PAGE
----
After Combs finishes his set, Bubba's family huddles around Kaison. They ask the six-year-old whether he wants to stay at the festival or go see Cirque du Soleil with his grandparents. Jason Aldean is Kaison's favorite singer and "Burnin' It Down" is his favorite song, but to everyone's immediate surprise—and later, to their eternal gratitude—he chooses to leave. As the Derbys wave goodbye, none of them suspects that it could be for the final time.
Kim and her husband lie on the lawn near the back of the venue and soon fall asleep. Bubba weaves through the crowd with his Aunt Monica, his cousin and his cousin's girlfriend. They settle into a spot with a nice cushion between themselves and the next group of people, waiting for the headliner.
A few minutes later, a group of five women squeezes into the sliver of space. Two of them are Darci Wallace and Jori Jellison. Darci's older sister, who's been friends with Jori since high school, is turning 47. Jori has three teenagers at home, and she's enjoying a weekend to let loose. At 31, Darci is on the other side of parenting, with two kids under four back home.
The two groups don't take notice of each other at first. Bubba is trying to keep a low profile because, earlier, a picture of him on Instagram had gone up on the big screen by the stage, to which his cousin had shouted, "He plays in MLB!" Darci and Jori have enough friends in their group that they don't feel the need to make any more. Then, they all smell that smell. Someone just farted.
Jori turns and blames it on Bubba, a perfect stranger. He isn't responsible, but he still blushes with embarrassment. Jori takes a swig of his beer as a penalty, and the three fast friends laugh it off. "We were just party pals," Jori says. "He didn't know a thing about me or Darci. He didn't know we were mothers. He had no reason to save us."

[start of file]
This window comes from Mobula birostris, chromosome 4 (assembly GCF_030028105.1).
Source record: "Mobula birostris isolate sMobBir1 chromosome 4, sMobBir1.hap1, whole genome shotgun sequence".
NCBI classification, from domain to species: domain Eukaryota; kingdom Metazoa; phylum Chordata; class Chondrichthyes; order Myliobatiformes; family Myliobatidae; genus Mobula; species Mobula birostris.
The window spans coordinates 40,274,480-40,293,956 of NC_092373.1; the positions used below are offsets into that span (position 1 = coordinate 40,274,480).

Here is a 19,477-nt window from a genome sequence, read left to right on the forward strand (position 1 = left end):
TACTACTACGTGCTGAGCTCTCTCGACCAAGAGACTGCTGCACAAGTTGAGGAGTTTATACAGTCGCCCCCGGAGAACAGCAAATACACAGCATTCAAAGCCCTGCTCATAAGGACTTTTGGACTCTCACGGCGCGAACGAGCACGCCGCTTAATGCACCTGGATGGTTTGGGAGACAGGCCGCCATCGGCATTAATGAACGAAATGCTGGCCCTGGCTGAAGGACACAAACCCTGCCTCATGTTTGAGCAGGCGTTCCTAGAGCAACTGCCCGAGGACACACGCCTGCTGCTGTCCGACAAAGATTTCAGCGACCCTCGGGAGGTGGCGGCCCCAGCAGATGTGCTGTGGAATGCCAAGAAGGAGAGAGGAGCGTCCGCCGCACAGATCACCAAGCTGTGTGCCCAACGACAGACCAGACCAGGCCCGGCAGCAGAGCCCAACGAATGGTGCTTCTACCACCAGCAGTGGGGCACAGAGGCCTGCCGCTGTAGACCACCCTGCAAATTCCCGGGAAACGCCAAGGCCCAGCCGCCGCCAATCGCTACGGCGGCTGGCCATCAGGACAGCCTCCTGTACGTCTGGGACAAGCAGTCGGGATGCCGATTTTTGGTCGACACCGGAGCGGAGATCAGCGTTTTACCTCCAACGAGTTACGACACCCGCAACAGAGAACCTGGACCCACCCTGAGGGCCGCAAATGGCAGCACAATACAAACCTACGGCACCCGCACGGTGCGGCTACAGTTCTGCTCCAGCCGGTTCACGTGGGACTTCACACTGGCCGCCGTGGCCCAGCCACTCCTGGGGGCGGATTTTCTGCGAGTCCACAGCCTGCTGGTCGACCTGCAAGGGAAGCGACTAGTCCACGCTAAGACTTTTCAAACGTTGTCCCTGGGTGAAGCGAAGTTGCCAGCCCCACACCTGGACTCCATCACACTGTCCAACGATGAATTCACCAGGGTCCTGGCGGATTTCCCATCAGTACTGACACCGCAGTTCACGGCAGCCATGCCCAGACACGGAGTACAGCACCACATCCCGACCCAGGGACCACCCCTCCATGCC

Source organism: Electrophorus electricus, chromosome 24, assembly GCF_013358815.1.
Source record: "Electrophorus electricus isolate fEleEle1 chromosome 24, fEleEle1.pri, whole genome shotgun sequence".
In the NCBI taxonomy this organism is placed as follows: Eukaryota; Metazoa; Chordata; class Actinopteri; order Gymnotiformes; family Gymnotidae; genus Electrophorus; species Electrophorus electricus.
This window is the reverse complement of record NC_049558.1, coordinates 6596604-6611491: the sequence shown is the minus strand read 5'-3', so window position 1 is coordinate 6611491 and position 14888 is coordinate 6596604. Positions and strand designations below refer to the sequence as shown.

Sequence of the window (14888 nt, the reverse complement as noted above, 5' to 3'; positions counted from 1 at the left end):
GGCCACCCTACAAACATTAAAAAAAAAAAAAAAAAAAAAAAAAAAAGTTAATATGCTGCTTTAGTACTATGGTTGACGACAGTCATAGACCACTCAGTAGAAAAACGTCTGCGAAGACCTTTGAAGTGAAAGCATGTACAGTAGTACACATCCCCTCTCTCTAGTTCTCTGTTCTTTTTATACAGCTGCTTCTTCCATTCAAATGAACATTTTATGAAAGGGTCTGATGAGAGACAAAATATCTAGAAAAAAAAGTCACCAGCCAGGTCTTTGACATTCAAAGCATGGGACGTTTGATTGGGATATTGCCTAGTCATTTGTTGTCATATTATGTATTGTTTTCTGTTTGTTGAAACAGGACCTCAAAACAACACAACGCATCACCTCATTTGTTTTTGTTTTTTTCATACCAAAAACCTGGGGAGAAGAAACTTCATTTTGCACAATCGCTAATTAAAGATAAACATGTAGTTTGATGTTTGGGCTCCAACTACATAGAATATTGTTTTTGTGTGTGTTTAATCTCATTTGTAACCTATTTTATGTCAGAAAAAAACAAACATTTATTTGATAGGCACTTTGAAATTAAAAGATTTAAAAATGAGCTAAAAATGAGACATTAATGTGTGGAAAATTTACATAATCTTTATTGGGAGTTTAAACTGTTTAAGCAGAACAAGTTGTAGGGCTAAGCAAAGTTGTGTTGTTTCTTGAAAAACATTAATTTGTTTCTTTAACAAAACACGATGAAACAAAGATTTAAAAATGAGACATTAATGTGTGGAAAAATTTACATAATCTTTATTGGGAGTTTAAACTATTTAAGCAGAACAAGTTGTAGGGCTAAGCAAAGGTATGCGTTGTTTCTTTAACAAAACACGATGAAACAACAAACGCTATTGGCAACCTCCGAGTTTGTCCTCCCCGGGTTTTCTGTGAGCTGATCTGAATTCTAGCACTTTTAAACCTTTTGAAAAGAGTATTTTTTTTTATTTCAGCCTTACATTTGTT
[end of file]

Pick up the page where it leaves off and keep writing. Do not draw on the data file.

At 10:05 p.m., they think they're hearing firecrackers. Aldean has started playing "When She Says Baby," a love song with a driving drum beat, and the concert is coming to a close. Aunt Monica, who works for a California police department in payroll, tells Bubba and his cousin that, no, those aren't firecrackers at all. But they see Aldean strumming away on stage: If he is safe, they figure, well, so are they. They look back at the stage, and it's empty. The crackling sounds cease, and a hush falls over the crowd. When they hear that terrible crackling noise again, there is no doubt: Someone is shooting at them.
People duck. People freeze. People scream. But Bubba knows he has to move. "Get down!" he cries out, as he leaps onto Darci and Jori. He stretches his 5'11" frame as far as his limbs will allow. He sees his cousin covering his girlfriend. And for a moment, his eyes meet Aunt Monica's. "It was the look of, 'Is this it?'" Bubba says. "'Is this the last time I'm going to see you? Are we about to die?' That look is as haunting as anything I saw."